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Commentary Law and Policy

Brett Kavanaugh Didn’t Save Planned Parenthood Funding, No Matter What Susan Collins Seems to Think

Jessica Mason Pieklo

On Monday, Justice Brett Kavanaugh voted to turn away two cases trying to kick Planned Parenthood out of Medicaid—but that doesn't mean he's suddenly friendly on abortion rights.

The U.S. Supreme Court on Monday turned away efforts by lawmakers in Kansas and Louisiana to defund Planned Parenthood, refusing to take two cases stemming from the Center for Medical Progress’ trumped-up “baby parts” video scandal.

The decision was a bit of a surprise. Justices Clarence Thomas, Samuel Alito, and Neil Gorsuch all would have taken the cases, presumably to endorse the defunding efforts. But newly installed Justice Brett Kavanaugh joined Chief Justice John Roberts and the liberal justices to cast what was likely the deciding vote to keep Planned Parenthood’s funding in place. The result was good news for Medicaid beneficiaries in Kansas and Louisiana who rely on the reproductive health organization.

The result was also apparently good news for Sen. Susan Collins (R-ME), who said she felt “vindication” of her vote to confirm Kavanaugh—because Monday’s decision somehow shows he won’t ultimately be the deciding vote to upend abortion access in the United States.

This, of course, is total nonsense.

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First let’s talk about what Monday’s decision was about—and what it was not about. The decision was about who can sue to enforce Medicaid benefits. The decision was not about the merits of conservative efforts to defund Planned Parenthood. This difference matters.

There were two cases before the Court, one from Kansas and one from Louisiana. Both involved efforts by conservative lawmakers to kick Planned Parenthood out of state Medicaid programs after anti-choice activist David Daleiden and his front group the Center for Medical Progress released in 2015 a series of deceptively edited videos that purported to show Planned Parenthood doctors and staff detailing how they sold fetal tissue in violation of federal law.

Both efforts failed, as trial courts and the Tenth and Fifth Circuit Courts of Appeals ruled that Planned Parenthood and individual Medicaid recipients could sue to block efforts to remove the organization from the Medicaid programs.

That is the essence of what these cases are about: whether providers and beneficiaries can challenge changes to state Medicaid programs. The plaintiffs in these cases just happen to be Planned Parenthood and individual Medicaid beneficiaries, which means the cases implicate both Medicaid coverage and reproductive health care.

The courts also determined that Planned Parenthood had shown it would likely be successful in its claims that the states had unlawfully terminated its Medicaid contracts. This portion of the ruling is also important, because it shows that if put to the test at trial, the states’ political justification for cutting Planned Parenthood out of the program wouldn’t meet the criteria laid out in the Medicaid statute for determining which providers can participate in it. In other words, the Medicaid statute makes it clear that providers can’t be excluded for purely political reasons, which is what the entire “baby parts” defunding wave was about.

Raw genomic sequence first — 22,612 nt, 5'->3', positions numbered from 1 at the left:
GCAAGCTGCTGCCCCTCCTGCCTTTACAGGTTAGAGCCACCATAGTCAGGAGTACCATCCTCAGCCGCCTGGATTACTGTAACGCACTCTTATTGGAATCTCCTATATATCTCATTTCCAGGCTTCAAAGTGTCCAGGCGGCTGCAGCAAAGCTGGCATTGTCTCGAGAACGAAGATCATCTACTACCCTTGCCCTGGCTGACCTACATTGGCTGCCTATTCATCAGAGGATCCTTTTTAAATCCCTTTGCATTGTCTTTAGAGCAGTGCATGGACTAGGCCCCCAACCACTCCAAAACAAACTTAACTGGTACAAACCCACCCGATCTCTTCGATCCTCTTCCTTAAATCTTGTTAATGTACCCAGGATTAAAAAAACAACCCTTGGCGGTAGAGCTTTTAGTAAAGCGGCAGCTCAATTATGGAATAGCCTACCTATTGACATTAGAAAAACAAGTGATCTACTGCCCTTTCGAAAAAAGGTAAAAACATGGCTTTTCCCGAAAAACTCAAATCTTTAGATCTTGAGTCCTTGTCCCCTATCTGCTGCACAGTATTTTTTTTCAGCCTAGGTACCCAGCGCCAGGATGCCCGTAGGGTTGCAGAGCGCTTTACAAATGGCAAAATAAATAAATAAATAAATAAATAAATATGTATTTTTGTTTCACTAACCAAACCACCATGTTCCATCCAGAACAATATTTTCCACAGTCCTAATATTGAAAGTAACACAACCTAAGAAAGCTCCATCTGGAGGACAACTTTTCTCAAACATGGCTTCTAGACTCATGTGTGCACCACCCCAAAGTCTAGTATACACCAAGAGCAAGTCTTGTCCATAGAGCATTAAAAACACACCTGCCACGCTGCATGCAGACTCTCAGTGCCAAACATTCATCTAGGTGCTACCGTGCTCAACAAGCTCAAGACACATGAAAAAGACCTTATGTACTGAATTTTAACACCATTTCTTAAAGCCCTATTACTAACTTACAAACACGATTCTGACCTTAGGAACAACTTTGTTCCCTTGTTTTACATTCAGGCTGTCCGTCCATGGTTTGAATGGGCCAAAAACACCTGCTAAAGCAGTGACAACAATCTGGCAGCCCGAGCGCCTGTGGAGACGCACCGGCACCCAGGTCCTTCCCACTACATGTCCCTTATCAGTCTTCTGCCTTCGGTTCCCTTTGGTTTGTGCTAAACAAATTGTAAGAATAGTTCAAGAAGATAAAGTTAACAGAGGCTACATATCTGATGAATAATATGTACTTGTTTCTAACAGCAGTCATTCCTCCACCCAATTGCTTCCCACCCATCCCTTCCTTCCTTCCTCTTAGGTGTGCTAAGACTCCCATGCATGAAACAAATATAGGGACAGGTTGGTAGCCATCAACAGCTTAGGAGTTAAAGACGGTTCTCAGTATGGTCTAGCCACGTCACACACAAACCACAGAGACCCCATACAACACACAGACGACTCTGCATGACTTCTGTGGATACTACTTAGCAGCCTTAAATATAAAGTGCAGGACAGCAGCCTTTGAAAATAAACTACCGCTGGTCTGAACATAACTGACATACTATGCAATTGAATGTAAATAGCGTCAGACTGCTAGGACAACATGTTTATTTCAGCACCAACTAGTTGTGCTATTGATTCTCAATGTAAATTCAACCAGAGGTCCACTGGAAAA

The lower courts hadn’t actually ruled on the merits of Planned Parenthood’s challenge, though; they just ruled that those challenges were probably going to succeed. That’s still encouraging! But it’s as close as any courts got to passing judgment on the legality of those efforts, and not the same as a ruling on the merits of those efforts.

Monday’s decision by the Roberts Court to reject the Kansas and Louisiana cases leaves in place the appellate decisions maintaining Planned Parenthood funding. And that’s good news—not just because it means the thousands of Medicaid beneficiaries in Kansas and Louisiana can continue to rely on Planned Parenthood for care. The decision also helps to shore up the growing list of federal courts that have thwarted conservative efforts to kick the reproductive health-care provider out of state Medicaid programs. All of this is important, especially as the legal landscape around Planned Parenthood funding remains uncertain.

But the decision was not on the merits of conservative efforts to defund Planned Parenthood. Kavanaugh’s vote against taking the cases cannot be spun as a vote in favor of reproductive rights. In fact, cases challenging similar actions are currently pending in the federal courts, and Monday’s order has no impact on those cases. One such case out of Ohio, currently pending before the entire Sixth Circuit Court of Appeals, is well positioned to deepen the conflict thanks in part to a flurry of judicial appointments during President Donald Trump’s first term. If the circuit split intensifies, the Supreme Court could very well be asked to step back into the fight over Planned Parenthood funding.

If Collins thinks Kavanaugh’s vote Monday is a vote in favor of reproductive autonomy, she is as delusional as Gwyneth Paltrow claiming she mainstreamed yoga.  All Monday’s vote means is that the Court is not taking these specific cases and it is not diving into the issue of private rights of action under Medicaid at this time. That’s it. Kavanaugh’s vote certainly shouldn’t be read as an endorsement of abortion access, as Collins’ vindication remarks suggest.

Collins almost certainly knows this. She’s just hoping her constituents don’t.

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